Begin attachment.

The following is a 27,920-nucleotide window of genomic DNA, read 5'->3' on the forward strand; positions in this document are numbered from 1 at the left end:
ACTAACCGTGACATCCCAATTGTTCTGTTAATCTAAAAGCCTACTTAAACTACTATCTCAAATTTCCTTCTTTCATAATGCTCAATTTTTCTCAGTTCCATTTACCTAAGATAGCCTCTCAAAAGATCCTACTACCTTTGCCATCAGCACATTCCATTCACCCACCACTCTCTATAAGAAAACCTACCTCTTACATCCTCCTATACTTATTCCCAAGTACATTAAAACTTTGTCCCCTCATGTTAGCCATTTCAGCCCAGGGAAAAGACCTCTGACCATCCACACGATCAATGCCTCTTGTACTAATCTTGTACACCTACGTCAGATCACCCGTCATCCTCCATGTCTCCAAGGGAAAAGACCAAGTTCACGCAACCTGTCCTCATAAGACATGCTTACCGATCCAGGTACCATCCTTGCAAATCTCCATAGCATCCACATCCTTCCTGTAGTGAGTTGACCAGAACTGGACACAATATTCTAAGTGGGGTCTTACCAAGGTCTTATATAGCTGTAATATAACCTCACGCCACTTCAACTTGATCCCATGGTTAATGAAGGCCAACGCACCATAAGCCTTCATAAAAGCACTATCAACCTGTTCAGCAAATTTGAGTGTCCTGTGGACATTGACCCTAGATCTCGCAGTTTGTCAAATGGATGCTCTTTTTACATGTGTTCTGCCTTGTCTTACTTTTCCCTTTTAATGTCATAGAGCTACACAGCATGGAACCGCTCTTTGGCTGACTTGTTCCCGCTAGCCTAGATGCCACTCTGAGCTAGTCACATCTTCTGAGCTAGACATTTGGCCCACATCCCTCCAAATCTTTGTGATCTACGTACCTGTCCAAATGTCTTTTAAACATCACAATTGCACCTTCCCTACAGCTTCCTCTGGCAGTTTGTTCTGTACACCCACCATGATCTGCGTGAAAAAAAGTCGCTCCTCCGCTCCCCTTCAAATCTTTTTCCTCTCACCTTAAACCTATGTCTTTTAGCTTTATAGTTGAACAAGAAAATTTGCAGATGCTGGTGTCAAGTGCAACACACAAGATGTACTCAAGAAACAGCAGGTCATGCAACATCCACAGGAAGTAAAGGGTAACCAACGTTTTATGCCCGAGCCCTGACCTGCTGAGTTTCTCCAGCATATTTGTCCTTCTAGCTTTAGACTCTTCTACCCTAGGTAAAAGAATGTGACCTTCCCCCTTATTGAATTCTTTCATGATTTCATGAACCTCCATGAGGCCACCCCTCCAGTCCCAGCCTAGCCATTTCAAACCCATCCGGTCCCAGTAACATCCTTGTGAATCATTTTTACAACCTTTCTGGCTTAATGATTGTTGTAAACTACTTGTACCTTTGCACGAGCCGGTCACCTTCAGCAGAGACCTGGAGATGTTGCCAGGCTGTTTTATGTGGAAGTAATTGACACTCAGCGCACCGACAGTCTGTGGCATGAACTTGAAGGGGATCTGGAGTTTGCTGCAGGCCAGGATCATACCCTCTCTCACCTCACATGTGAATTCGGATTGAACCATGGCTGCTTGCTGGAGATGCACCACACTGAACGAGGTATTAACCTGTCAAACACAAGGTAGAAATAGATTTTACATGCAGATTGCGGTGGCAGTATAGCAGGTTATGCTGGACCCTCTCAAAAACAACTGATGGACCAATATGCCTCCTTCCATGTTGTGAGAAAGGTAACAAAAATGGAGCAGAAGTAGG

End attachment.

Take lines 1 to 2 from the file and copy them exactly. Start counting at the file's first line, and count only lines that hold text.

The following is a 27,920-nucleotide window of genomic DNA, read 5'->3' on the forward strand; positions in this document are numbered from 1 at the left end:
ACTAACCGTGACATCCCAATTGTTCTGTTAATCTAAAAGCCTACTTAAACTACTATCTCAAATTTCCTTCTTTCATAATGCTCAATTTTTCTCAGTTCCATTTACCTAAGATAGCCTCTCAAAAGATCCTACTACCTTTGCCATCAGCACATTCCATTCACCCACCACTCTCTATAAGAAAACCTACCTCTTACATCCTCCTATACTTATTCCCAAGTACATTAAAACTTTGTCCCCTCATGTTAGCCATTTCAGCCCAGGGAAAAGACCTCTGACCATCCACACGATCAATGCCTCTTGTACTAATCTTGTACACCTACGTCAGATCACCCGTCATCCTCCATGTCTCCAAGGGAAAAGACCAAGTTCACGCAACCTGTCCTCATAAGACATGCTTACCGATCCAGGTACCATCCTTGCAAATCTCCATAGCATCCACATCCTTCCTGTAGTGAGTTGACCAGAACTGGACACAATATTCTAAGTGGGGTCTTACCAAGGTCTTATATAGCTGTAATATAACCTCACGCCACTTCAACTTGATCCCATGGTTAATGAAGGCCAACGCACCATAAGCCTTCATAAAAGCACTATCAACCTGTTCAGCAAATTTGAGTGTCCTGTGGACATTGACCCTAGATCTCGCAGTTTGTCAAATGGATGCTCTTTTTACATGTGTTCTGCCTTGTCTTACTTTTCCCTTTTAATGTCATAGAGCTACACAGCATGGAACCGCTCTTTGGCTGACTTGTTCCCGCTAGCCTAGATGCCACTCTGAGCTAGTCACATCTTCTGAGCTAGACATTTGGCCCACATCCCTCCAAATCTTTGTGATCTACGTACCTGTCCAAATGTCTTTTAAACATCACAATTGCACCTTCCCTACAGCTTCCTCTGGCAGTTTGTTCTGTACACCCACCATGATCTGCGTGAAAAAAAGTCGCTCCTCCGCTCCCCTTCAAATCTTTTTCCTCTCACCTTAAACCTATGTCTTTTAGCTTTATAGTTGAACAAGAAAATTTGCAGATGCTGGTGTCAAGTGCAACACACAAGATGTACTCAAGAAACAGCAGGTCATGCAACATCCACAGGAAGTAAAGGGTAACCAACGTTTTATGCCCGAGCCCTGACCTGCTGAGTTTCTCCAGCATATTTGTCCTTCTAGCTTTAGACTCTTCTACCCTAGGTAAAAGAATGTGACCTTCCCCCTTATTGAATTCTTTCATGATTTCATGAACCTCCATGAGGCCACCCCTCCAGTCCCAGCCTAGCCATTTCAAACCCATCCGGTCCCAGTAACATCCTTGTGAATCATTTTTACAACCTTTCTGGCTTAATGATTGTTGTAAACTACTTGTACCTTTGCACGAGCCGGTCACCTTCAGCAGAGACCTGGAGATGTTGCCAGGCTGTTTTATGTGGAAGTAATTGACACTCAGCGCACCGACAGTCTGTGGCATGAACTTGAAGGGGATCTGGAGTTTGCTGCAGGCCAGGATCATACCCTCTCTCACCTCACATGTGAATTCGGATTGAACCATGGCTGCTTGCTGGAGATGCACCACACTGAACGAGGTATTAACCTGTCAAACACAAGGTAGAAATAGATTTTACATGCAGATTGCGGTGGCAGTATAGCAGGTTATGCTGGACCCTCTCAAAAACAACTGATGGACCAATATGCCTCCTTCCATGTTGTGAGAAAGGTAACAAAAATGGAGCAGAAGTAGG